p.s. I did a talk a few months back wherein I explored more about what it might look like to Lean in to Your Doubts. You can check that out here.
One year ago today the controversial policy known as Don’t Ask Don’t Tell was officially repealed, thus allowing openly gay servicemembers to, well, serve!
Last year when it was repealed I was thrilled. This “law” was a particularly disgusting form of discrimination that left a gross black eye on “freedom and democracy” espousing America. How our country managed to pull this off is beyond me, but even more frightening is why we pulled it off. Why would we make such a policy that asks men and women to give their lives for defending this country, and to serve with honor and integrity… but not really. Be honest, but not really. Have integrity, but only sort of. And don’t let us catch you being gay, or acting gay, or even HINTING at anything gay, or we’ll kick you out immediately.
Anyways, those days are behind us, praise God. And to absolutely no one’s surprise the Pentagon recently said that the repeal has gone smoothly with no adverse affect on morale, unit cohesion, recruitment or military readiness. All things the supporters of DADT warned us would deteriorate should we allow openly gay people to serve.
Further, here’s the conclusion from a 43 page study report called “One Year Out: An Assessment of DADT Repeal’s Impact on Military Readiness” prepared by the prestigious Palm Center, a branch of the Williams Institute at the UCLA School of Law:
Our conclusion, based on all of the evidence available to us, is that DADT repeal has had no overall negative impact on military readiness or its component dimensions, including cohesion, recruitment, retention, assaults, harassment or morale. Although we identified a few downsides that followed from the policy change, we identified upsides as well, and in no case did negative consequences outweigh benefits. If anything, DADT repeal appears to have enhanced the military’s ability to pursue its mission.
Again, this really doesn’t surprise anyone who doesn’t buy in to the fear mongering that can come from some of the homophobic conservative right.
I Was Asked. I Told. Then I Was Fired.
This also marks the one year anniversary of when I was fired from my previous church, The Grove, in Chandler, AZ.
In a nutshell, here’s the gist of what happened.
On Sept 20th, 2011, DADT was repealed. That night I put a link to an article on my Facebook page that announced its repealing. The article didn’t argue for or against homosexuality, it had nothing to do with any gay agenda. It was an innocuous, objective announcement about DADT being repealed. Attached to the link I wrote, “Glad this day finally came.” For me, DADT was always about discrimination. However, it turns out that for many people at The Grove, DADT was NOT a form of discrimination, but ONLY a declaration of being “pro homosexuality” and “actively promoting the gay agenda.” Anyways, I went to bed after posting the link and evidently overnight it amassed quite the ugliness in the comment section from people at my church. Some people were even calling for my job, or threatening to leave the church, because of my post. I got to work the next morning and was asked to take it down by my boss. So I did. Figuring that was the end of it, I was surprised that night to learn that the Chair of the Elder Board was calling for an emergency board meeting for Friday morning to deal with me and with what happened. At that meeting I was forced to tell the entire Elder Board my position on Homosexuality. Now, keep in mind, The Grove has no official position (or unofficial, for that matter) on this issue. I was never asked about it when I was hired, nor during the 5 years of my employment. We never talked about it as a church, it was never preached on. But I had to tell these men my thoughts on this issue. Something I’d only previously shared with my wife and with two of our dear friends. Not even my family knew. So, after sharing with the Board my position on sexuality (and sharing briefly about my journey in how I arrived at that conviction, and how I understood the Bible on the issue), and after imploring them to consider how I’d served them faithfully and in love for 5 years, they asked me to not come to church that Sunday, nor return to the office until they figured out what to do. I was called in the following Tuesday, just one week after it all started, and was fired.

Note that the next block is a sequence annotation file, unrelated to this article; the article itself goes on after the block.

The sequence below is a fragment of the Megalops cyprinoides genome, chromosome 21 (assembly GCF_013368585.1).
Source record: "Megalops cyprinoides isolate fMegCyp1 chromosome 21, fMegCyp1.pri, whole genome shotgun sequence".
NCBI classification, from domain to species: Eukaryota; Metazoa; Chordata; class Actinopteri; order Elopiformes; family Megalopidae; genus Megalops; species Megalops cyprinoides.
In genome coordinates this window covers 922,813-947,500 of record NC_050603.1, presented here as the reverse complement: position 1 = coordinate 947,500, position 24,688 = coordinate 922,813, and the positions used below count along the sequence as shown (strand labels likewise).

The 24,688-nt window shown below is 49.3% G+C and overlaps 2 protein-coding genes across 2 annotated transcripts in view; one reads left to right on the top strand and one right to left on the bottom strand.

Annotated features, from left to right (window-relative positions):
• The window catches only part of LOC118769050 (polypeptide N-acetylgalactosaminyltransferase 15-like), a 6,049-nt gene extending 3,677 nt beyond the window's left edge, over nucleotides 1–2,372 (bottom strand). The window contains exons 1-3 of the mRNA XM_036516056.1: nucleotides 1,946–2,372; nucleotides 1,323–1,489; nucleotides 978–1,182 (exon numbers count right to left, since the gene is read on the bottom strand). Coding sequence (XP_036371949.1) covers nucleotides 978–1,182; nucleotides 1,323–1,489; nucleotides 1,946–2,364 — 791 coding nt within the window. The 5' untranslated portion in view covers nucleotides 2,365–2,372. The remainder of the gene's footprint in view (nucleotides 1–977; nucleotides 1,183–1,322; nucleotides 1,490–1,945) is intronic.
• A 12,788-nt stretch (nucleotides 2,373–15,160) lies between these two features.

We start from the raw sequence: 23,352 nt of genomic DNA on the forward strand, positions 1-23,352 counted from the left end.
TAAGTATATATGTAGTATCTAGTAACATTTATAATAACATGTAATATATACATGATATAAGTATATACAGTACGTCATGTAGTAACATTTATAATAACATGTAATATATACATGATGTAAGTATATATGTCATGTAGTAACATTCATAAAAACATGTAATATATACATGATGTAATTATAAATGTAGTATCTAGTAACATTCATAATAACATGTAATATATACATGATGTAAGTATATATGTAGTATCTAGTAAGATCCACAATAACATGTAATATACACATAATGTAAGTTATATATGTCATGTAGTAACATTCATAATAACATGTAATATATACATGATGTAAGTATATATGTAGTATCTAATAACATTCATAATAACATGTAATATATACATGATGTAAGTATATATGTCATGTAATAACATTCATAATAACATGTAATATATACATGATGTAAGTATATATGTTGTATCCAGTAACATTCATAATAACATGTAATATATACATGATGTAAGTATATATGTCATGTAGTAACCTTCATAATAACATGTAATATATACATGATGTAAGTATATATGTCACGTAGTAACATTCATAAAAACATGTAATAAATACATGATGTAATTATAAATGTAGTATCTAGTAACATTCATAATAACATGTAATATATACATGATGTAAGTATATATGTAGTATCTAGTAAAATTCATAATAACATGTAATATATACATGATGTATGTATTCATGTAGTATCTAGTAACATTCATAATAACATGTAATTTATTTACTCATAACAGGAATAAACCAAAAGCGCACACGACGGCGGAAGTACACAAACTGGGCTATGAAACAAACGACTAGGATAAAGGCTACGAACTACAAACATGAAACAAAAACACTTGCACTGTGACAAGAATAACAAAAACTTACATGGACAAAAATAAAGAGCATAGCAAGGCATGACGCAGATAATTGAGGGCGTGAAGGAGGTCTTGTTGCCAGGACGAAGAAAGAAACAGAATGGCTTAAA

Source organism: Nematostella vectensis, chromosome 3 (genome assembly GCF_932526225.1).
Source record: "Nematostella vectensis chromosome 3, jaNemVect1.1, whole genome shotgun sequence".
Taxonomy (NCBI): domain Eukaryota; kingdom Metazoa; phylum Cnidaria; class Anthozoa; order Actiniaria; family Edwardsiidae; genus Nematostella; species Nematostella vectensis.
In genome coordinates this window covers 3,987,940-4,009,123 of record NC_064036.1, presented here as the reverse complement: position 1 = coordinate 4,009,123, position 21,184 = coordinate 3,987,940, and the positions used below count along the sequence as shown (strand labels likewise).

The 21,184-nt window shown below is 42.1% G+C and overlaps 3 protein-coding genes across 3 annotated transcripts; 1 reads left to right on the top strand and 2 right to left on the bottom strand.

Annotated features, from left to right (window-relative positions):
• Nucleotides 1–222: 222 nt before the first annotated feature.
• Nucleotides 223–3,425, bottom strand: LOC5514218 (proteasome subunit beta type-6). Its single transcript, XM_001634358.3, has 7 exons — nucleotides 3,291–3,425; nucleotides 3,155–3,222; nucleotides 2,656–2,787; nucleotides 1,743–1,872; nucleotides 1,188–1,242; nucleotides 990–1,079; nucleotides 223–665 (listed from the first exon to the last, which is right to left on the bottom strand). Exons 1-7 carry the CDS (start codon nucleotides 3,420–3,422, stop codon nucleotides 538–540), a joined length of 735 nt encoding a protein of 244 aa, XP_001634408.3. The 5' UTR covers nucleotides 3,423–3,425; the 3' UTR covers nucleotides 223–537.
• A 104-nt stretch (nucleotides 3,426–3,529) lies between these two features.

I’ve written a bit about that story already, here, here and here. But overall I have avoided the subject. I have not been, and am not still, interested in publicly bashing or criticizing my former church and its leadership. I don’t want to stir up trouble and be divisive (contrary to what some may think :)
And The Truth Shall Set You Free
This past year has allowed LGBTQ folk to, for the first time, serve their country with ALL of themselves. They have been given the freedom and the dignity to be honest about who they are with their fellow servicemembers and it has resulted in more authentic relationships and a military community that can now walk the walk of integrity.
Open gays and lesbians alike have discovered a newfound freedom in their ability to live out truth in the arena they hold most dear.